This is a mirror of official site:

Writing Buffer Overflow Exploits - a Tutorial for Beginners

| Monday, August 29, 2011
Buffer overflows in user input dependent buffers have become one of the biggest security hazards on the internet and to modern computing in general. This is because such an error can easily be made at programming level, and while invisible for the user who does not understand or cannot acquire the source code, many of those errors are easy to exploit. This paper attempts to teach the novice - average C programmer how an overflow condition can be proven to be exploitable.


1. Memory
Note: The way we describe it here, memory for a process is organized on most computers, however it depends on the type of processor architecture. This example is for x86 and roughly applies to Sparc.

The principle of exploiting a buffer overflow is to overwrite parts of memory that are not supposed to be overwritten by arbitrary input and making the process execute this code. To see how and where an overflow takes place, let us look at how memory is organized. A page is a part of memory that uses its own relative addressing, meaning the kernel allocates initial memory for the process, which it can then access without having to know where the memory is physically located in RAM. The processes memory consists of three sections:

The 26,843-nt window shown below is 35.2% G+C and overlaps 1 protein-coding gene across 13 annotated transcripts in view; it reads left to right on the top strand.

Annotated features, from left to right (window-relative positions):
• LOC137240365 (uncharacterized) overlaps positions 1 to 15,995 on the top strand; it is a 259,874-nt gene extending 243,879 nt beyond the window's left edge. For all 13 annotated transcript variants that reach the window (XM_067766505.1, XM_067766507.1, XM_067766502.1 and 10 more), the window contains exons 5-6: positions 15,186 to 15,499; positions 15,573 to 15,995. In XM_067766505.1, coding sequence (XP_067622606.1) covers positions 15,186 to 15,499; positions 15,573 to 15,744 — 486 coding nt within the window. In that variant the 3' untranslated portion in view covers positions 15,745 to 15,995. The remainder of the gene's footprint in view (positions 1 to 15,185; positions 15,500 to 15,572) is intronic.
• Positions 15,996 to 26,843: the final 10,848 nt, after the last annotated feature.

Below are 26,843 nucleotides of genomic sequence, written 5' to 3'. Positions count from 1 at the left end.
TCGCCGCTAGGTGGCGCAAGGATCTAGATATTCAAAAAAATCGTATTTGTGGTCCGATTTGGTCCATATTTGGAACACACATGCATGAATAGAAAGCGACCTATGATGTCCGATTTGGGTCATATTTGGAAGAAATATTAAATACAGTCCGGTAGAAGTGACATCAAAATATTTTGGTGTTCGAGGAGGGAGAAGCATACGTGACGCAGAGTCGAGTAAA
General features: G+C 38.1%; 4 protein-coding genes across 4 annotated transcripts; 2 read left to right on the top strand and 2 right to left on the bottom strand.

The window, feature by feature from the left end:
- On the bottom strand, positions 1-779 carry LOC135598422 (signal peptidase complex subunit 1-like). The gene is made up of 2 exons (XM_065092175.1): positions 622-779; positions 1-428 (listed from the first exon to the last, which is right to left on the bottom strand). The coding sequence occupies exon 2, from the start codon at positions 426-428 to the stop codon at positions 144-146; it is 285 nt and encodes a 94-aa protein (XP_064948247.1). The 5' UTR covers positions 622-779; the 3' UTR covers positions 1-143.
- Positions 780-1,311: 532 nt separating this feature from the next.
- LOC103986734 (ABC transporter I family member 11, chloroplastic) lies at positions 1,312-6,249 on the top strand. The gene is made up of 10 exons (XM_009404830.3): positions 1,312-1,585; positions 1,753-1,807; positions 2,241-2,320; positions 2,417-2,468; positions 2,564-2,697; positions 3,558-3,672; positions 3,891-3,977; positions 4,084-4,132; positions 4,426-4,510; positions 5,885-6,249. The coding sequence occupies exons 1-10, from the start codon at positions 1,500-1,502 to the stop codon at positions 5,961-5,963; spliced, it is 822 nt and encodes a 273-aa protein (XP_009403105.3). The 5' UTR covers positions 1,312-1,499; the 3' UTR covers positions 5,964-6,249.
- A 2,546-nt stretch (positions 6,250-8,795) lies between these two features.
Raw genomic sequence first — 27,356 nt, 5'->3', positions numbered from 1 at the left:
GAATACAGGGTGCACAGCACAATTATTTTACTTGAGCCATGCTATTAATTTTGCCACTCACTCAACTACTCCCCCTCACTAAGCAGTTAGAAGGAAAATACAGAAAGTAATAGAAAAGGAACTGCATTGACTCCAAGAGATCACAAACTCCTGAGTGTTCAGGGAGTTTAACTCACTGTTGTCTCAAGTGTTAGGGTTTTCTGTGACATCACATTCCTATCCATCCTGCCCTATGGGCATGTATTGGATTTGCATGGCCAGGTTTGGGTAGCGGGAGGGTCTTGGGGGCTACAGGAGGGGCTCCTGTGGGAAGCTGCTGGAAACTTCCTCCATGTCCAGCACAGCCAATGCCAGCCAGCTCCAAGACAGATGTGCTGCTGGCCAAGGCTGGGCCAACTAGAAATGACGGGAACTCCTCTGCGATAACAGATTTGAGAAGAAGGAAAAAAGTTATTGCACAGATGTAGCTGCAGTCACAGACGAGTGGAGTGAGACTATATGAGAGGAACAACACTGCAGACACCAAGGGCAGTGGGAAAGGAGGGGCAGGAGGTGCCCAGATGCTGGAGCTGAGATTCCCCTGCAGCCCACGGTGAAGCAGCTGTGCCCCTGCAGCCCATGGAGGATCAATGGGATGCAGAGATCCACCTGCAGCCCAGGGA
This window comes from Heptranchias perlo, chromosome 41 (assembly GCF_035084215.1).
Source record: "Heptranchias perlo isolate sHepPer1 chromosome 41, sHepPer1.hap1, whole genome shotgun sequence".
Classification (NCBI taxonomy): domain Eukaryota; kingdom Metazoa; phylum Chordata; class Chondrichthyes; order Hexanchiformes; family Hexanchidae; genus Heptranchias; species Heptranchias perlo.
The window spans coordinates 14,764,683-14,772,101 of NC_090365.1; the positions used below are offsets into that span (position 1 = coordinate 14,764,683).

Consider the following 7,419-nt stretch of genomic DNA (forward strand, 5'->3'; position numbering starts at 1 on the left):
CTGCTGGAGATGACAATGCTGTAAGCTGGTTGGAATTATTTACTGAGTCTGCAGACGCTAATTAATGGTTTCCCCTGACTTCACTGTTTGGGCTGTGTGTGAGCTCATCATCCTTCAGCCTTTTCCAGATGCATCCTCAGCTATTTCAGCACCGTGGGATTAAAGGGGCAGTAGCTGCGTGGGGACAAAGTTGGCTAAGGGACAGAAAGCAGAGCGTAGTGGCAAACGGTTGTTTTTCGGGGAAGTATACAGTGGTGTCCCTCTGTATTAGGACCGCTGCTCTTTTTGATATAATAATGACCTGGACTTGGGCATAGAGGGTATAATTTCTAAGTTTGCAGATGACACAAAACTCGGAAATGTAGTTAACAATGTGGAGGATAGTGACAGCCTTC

- Code segment, data in this segment are assembler instructions that the processor executes. The code execution is non-linear, it can skip code, jump, and call functions on certain conditions. Therefore, we have a pointer called EIP, or instruction pointer. The address where EIP points to always contains the code that will be executed next.

 - Data segment, space for variables and dynamic buffers

Read more: Beyond security
QR: 5OP0B006UQ.html

Posted via email from Jasper-net